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Great Seal of the State of Idaho

C.L. "BUTCH" OTTER
GOVERNOR

News Release

FOR IMMEDIATE RELEASE
October 1, 2010
10:067

CONTACT: Jon Hanian
(208) 334-2100

IDAHO APPEALS JUDGE’S WOLF RULING
GOVERNOR, ATTORNEY GENERAL ASK APPELLATE COURT TO RESTORE STATE MANAGEMENT

(BOISE) ­ Governor C.L. “Butch” Otter, along with Attorney General Lawrence Wasden, asked the 9th U.S. Circuit Court of Appeals today to reverse U.S. District Judge Donald Molloy’s decision to restore federal protection for the fully recovered and thriving gray wolf populations in Idaho and Montana.

Idaho joins the state of Montana and U.S. Interior Secretary Ken Salazar in appealing the ruling by Molloy, who expressed his disdain for states’ 10th Amendment protections again on Thursday by finding a Montana gun rights law unconstitutional. Idaho also was involved on the side of Montana in that case, which argued for state freedom from federal gun control laws.

“We’re seeing a troubling pattern of behavior here, with Judge Molloy consistently ruling in support of federal control over our land, our resources and our way of life in the West,” Governor Otter said. “First he rules that our proven state management plan isn’t enough to free us from the carnage that wolves are doing to our ungulate herds and livestock. Now he rejects our freedom to regulate ourselves when it comes exercising our 2nd Amendment right to keep and bear arms. Enough is enough.”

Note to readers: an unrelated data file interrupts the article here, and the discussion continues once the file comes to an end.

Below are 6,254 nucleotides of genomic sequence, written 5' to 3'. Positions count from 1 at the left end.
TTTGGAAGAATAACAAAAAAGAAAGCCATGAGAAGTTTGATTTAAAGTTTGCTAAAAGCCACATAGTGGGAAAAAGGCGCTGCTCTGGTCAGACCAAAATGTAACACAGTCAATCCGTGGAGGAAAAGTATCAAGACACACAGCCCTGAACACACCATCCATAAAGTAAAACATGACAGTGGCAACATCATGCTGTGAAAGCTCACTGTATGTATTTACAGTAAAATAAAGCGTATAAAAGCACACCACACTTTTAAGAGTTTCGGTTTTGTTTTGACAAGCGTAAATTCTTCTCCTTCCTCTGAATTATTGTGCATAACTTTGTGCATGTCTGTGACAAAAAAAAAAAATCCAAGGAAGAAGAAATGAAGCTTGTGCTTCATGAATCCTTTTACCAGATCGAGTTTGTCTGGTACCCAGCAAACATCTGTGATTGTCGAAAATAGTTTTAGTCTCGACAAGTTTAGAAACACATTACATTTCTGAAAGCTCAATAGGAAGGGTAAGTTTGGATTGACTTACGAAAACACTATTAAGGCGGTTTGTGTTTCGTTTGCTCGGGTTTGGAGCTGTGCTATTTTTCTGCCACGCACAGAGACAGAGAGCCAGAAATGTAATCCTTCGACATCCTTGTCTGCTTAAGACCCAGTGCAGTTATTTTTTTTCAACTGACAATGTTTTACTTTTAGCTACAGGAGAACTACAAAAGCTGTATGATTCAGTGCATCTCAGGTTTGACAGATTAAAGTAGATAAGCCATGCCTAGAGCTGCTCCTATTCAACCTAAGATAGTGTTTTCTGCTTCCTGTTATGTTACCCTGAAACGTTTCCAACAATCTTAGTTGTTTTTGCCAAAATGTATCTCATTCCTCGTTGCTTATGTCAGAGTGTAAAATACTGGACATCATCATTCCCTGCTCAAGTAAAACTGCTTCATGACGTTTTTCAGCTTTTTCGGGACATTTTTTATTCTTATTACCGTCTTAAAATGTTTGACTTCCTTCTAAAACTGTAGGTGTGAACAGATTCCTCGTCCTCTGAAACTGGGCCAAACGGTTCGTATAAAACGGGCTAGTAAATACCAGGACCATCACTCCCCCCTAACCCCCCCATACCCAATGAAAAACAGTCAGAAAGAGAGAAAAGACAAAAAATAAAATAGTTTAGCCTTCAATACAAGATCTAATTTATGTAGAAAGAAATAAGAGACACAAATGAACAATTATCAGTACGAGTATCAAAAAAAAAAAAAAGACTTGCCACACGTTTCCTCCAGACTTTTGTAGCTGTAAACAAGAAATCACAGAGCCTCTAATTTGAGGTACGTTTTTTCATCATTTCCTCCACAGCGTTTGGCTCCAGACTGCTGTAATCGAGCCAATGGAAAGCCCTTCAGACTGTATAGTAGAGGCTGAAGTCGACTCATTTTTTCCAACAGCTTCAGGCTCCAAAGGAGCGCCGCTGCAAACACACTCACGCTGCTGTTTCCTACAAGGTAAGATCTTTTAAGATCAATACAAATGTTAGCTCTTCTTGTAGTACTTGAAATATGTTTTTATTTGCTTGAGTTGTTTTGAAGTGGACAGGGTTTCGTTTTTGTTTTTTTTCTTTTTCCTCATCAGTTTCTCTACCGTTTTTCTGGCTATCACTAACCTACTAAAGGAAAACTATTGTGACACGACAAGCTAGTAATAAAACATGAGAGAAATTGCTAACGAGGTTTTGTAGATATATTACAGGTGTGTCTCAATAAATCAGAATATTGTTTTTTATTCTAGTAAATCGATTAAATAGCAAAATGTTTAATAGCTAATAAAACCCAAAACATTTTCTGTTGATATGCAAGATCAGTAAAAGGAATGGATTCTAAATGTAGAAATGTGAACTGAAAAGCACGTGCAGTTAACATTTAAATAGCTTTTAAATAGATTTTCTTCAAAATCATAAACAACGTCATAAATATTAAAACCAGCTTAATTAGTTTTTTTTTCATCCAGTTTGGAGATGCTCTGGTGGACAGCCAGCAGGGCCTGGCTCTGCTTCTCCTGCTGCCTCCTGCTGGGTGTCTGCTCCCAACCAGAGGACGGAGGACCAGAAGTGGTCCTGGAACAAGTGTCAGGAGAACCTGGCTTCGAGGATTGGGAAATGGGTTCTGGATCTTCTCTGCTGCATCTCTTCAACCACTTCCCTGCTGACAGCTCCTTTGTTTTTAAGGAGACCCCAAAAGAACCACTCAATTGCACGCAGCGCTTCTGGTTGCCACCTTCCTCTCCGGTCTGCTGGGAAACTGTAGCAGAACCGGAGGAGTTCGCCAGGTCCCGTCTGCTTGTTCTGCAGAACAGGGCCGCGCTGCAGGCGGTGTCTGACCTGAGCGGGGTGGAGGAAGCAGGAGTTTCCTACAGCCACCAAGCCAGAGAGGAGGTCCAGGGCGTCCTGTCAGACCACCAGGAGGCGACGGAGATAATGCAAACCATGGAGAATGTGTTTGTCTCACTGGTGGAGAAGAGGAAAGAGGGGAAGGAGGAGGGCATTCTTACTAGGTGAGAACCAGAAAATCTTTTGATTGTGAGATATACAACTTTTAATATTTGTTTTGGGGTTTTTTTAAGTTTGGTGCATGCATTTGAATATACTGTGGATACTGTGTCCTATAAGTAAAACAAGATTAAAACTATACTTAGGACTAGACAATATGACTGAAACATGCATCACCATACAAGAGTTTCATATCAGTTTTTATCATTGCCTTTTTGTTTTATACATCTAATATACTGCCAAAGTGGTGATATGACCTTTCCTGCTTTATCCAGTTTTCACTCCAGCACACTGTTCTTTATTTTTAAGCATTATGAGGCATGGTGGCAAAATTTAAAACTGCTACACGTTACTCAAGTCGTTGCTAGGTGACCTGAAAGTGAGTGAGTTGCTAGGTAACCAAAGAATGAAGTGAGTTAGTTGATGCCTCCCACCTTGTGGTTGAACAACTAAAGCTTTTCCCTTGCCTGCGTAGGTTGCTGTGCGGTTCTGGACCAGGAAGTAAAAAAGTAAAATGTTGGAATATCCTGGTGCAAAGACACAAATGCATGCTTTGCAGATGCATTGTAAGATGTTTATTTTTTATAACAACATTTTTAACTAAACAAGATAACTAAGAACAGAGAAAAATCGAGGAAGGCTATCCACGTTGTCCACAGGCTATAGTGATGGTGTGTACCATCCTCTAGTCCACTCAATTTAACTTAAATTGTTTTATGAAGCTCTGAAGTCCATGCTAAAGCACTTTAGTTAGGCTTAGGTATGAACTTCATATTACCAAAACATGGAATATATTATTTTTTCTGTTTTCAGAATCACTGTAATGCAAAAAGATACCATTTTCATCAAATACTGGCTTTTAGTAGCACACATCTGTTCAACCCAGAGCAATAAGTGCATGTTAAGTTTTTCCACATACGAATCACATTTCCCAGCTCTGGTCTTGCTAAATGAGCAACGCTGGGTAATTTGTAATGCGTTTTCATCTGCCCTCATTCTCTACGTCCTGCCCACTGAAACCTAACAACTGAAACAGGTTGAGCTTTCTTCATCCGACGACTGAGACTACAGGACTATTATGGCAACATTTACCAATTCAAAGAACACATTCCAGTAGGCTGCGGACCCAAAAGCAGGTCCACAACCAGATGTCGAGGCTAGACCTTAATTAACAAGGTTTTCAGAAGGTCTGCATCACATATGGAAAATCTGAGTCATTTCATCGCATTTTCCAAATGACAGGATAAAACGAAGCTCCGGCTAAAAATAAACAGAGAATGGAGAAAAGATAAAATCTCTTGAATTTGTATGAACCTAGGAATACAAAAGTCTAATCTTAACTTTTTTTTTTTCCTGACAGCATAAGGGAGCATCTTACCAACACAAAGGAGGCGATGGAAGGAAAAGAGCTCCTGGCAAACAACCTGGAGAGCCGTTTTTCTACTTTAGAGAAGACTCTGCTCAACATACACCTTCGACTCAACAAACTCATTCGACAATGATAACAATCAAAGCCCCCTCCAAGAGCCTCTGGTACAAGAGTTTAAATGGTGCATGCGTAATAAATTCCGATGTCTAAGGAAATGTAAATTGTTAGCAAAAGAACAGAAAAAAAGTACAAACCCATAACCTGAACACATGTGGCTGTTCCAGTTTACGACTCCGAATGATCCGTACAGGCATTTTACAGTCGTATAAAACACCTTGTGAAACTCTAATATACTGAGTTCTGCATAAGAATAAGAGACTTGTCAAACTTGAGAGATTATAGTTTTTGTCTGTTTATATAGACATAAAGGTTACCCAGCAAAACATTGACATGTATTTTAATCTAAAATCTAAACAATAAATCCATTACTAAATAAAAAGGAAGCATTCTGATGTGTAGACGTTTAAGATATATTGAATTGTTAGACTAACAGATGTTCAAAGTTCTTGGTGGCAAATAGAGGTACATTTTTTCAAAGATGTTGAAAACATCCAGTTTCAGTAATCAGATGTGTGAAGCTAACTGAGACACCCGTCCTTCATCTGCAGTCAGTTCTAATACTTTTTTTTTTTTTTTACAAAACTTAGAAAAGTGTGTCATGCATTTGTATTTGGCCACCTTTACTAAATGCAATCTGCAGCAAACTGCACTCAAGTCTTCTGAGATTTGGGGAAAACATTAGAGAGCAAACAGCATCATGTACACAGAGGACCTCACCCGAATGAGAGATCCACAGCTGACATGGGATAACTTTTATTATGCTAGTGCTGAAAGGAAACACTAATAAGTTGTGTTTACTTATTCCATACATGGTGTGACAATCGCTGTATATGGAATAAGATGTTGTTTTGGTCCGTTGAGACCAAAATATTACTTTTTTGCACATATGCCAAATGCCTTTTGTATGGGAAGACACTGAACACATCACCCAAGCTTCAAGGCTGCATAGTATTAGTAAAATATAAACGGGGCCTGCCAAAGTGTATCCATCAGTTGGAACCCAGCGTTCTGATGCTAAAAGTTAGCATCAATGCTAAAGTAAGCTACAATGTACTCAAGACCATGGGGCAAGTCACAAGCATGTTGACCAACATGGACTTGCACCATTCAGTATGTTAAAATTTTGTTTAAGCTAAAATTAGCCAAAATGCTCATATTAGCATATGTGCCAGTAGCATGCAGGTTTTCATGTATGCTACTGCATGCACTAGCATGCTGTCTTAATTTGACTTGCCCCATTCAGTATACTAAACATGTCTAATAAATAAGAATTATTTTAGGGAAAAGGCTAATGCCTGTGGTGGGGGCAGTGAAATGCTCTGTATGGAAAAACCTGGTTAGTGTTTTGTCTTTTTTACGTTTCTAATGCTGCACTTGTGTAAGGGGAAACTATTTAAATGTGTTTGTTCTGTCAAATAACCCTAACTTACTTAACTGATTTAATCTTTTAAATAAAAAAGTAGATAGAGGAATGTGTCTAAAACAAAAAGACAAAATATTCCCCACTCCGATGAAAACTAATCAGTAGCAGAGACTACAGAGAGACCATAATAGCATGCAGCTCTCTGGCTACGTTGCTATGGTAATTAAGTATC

The Idaho Legislature passed, and Governor Otter signed, the Idaho Firearms Freedom Act last winter. It exempted from federal regulatory control any guns and gun-related paraphernalia manufactured, bought and used exclusively within Idaho’s borders.

Molloy found on Thursday that Congress has the authority to control firearms under its power to regulate interstate commerce. Governor Otter said that decision is consistent with Molloy’s wolf ruling, and together they highlight the lack of regard that the judge has for states’ rights under the 10th Amendment.

“We’re hopeful that we’ll find some relief from the appellate court,” he said. “But if not, we’ll keep fighting to protect our right to self-determination.”

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